At close range

Movies
At close range
(TRANS)MISSION OF BURMA An undercover reporter captures a local monk inciting the masses.

The year 2009 has been a bleak one for American media, a saga of declining readership, plummeting ad revenue, and a steadily growing list of shuttered websites and bankrupt publications. But information is like electricity—you can’t quite assess its value until it’s nowhere to be found. In startling contrast with the implosion now under way in the Western world, Burma VJ takes audiences into a nation where the information pipeline has been dry for decades, and where a fearless band of citizen-journalists have risked their lives to restart the flow. These guerrilla reporters have put stock in the Tom Stoppard philosophy: “If your aim is to change the world, journalism is a more immediate short-term weapon.”

When Danish director Anders stergaard, 44, set out to make a documentary about a defiant Burmese journalist, he never expected to find himself capturing a revolution as it went viral. A local producer had suggested stergaard do a feature on the situation in the Asian country; as a foreign filmmaker, however, he knew his access would be limited. That was when he discovered the Democratic Voice of Burma (DVB), an organization of renegade video journalists who rely on handheld cameras, laptop computers and satellite Internet connections to transmit news from a closed nation. “I thought it was deeply essential what he was doing,” stergaard says of “Joshua,” the pseudonymous VJ who serves as the film’s narrator. “He was going into the street with his camera, not hoping to achieve any kind of fame, because he had to stay anonymous. Joshua was doing it to feel alive and fight the oblivion—namely, the generals’ policy of making everyone forget their democratic past.”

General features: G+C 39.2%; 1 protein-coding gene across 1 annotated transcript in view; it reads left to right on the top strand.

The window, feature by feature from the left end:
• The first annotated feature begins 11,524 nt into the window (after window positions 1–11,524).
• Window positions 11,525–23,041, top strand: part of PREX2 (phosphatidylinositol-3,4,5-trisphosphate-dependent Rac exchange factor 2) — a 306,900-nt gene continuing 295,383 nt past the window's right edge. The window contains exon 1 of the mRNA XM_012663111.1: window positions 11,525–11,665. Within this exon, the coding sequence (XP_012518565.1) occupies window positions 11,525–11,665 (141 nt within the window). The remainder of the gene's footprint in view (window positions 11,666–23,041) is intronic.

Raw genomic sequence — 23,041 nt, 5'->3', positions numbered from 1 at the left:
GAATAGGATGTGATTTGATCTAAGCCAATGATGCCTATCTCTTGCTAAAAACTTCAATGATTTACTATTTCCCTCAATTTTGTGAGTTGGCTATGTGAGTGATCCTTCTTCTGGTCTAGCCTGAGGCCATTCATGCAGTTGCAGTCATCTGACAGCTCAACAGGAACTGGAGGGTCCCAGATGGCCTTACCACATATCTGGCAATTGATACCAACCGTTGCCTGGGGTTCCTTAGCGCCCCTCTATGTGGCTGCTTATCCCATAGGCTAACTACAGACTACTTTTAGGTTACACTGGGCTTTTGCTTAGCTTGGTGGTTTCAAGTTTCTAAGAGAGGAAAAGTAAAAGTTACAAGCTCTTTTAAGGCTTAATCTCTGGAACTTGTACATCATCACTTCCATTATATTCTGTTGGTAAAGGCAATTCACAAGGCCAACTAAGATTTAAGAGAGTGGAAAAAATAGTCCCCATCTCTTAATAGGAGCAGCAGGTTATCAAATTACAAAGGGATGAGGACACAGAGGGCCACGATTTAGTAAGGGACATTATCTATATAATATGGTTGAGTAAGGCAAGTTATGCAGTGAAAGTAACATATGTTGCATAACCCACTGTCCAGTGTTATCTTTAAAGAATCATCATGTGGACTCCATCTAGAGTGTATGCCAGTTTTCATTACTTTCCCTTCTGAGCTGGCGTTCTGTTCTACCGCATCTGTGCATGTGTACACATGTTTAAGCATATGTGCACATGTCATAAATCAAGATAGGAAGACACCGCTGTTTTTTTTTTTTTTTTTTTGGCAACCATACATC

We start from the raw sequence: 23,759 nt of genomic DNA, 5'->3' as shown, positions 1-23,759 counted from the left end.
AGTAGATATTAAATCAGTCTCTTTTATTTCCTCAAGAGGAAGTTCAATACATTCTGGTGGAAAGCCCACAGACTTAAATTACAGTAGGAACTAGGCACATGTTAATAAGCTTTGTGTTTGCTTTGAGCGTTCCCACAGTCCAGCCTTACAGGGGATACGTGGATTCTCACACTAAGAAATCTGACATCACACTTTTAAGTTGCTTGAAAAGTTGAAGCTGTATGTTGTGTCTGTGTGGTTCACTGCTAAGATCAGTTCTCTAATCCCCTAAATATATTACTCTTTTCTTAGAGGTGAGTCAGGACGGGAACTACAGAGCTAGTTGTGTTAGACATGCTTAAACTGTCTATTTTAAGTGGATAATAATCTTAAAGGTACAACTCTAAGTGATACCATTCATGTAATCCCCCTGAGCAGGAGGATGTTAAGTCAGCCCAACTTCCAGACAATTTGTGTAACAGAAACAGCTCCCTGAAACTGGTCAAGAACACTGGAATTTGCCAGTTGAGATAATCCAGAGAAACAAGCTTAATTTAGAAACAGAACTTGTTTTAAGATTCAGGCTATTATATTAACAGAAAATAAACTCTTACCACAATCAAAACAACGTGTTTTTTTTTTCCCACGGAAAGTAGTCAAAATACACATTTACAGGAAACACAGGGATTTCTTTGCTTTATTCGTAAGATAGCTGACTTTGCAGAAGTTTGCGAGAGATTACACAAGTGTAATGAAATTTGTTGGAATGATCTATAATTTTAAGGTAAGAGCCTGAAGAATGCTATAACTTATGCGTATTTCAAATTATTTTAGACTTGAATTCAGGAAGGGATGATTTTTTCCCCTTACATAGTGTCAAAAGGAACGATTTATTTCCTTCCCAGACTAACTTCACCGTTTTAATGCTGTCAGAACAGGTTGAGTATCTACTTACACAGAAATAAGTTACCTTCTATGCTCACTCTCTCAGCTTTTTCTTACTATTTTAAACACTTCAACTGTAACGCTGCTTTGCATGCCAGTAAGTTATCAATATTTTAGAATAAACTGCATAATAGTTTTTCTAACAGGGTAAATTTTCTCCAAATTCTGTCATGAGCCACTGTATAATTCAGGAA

The situation in Burma changed in August 2007, when the nation’s military leaders eliminated all fuel subsidies, outraging citizens who saw the cost of bus tickets quadruple. Small demonstrations took to the streets, quickly escalating when the nation’s revered monks joined the cause. Jumping between Joshua, who was forced to follow the news from exile in Thailand, and actual DVB footage of increasingly violent protests, stergaard reconstructs how a single video clip smuggled out of the country resulted in international coverage from CNN and the BBC, even eliciting a statement from President Bush at the United Nations. Not since 1962, when the rule of Burma shifted to a military junta (which renamed the state Myanmar in 1989), had the nation attracted such international attention.

During one hostile demonstration, stergaard isolates a rather absurd confrontation, as a group of government informers arrives to film the protestors and the video journalists; it’s a standoff of cameramen, holding their lenses as shields. Khin Maung Win, executive director of the DVB, says it’s easy to film demonstrations; the hard part is safely exporting the evidence. “Even before these mass demonstrations, we reached out to donors to make our own investments in the country,” Win says. “There are a handful of foreign journalists in Burma, but they cannot get the footage out, because they have no infrastructure. They rely on us.” Employing an intricate network of smugglers to bring their countrymen the news, the DVB regularly sneaks footage to Thailand and then on to Norway, where a TV signal is beamed back into Burma. It was thanks to these smuggled DVB reports that the world learned about both the 2007 uprising and the humanitarian crisis following last year’s devastating cyclone. “Two million people were homeless, and there was no rescue effort under way to find the 80,000 people who were missing,” Win says. “If we had not been there, would people have known anything about it?”

While the 2007 insurgence was eventually crushed by the military, stergaard says he sees success in this failure: Even if freedom was not ultimately attained, at least history will remember what happened there. In one memorable scene, Joshua holds a telephone up to a tape recorder, capturing the chaotic audio of the uprising’s last stand. “That’s the actual sound recording, the last whisper of the rebellion,” stergaard says about the sequence. “It seems so simple, but it’s a powerful moment, because unlike Burma’s last uprising [in 1988], this has been preserved. It proves to the people: This really happened.”

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Burma VJ is now playing at Film Forum. Find showtimes

See also Burma VJ Review

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By: S. James Snyder

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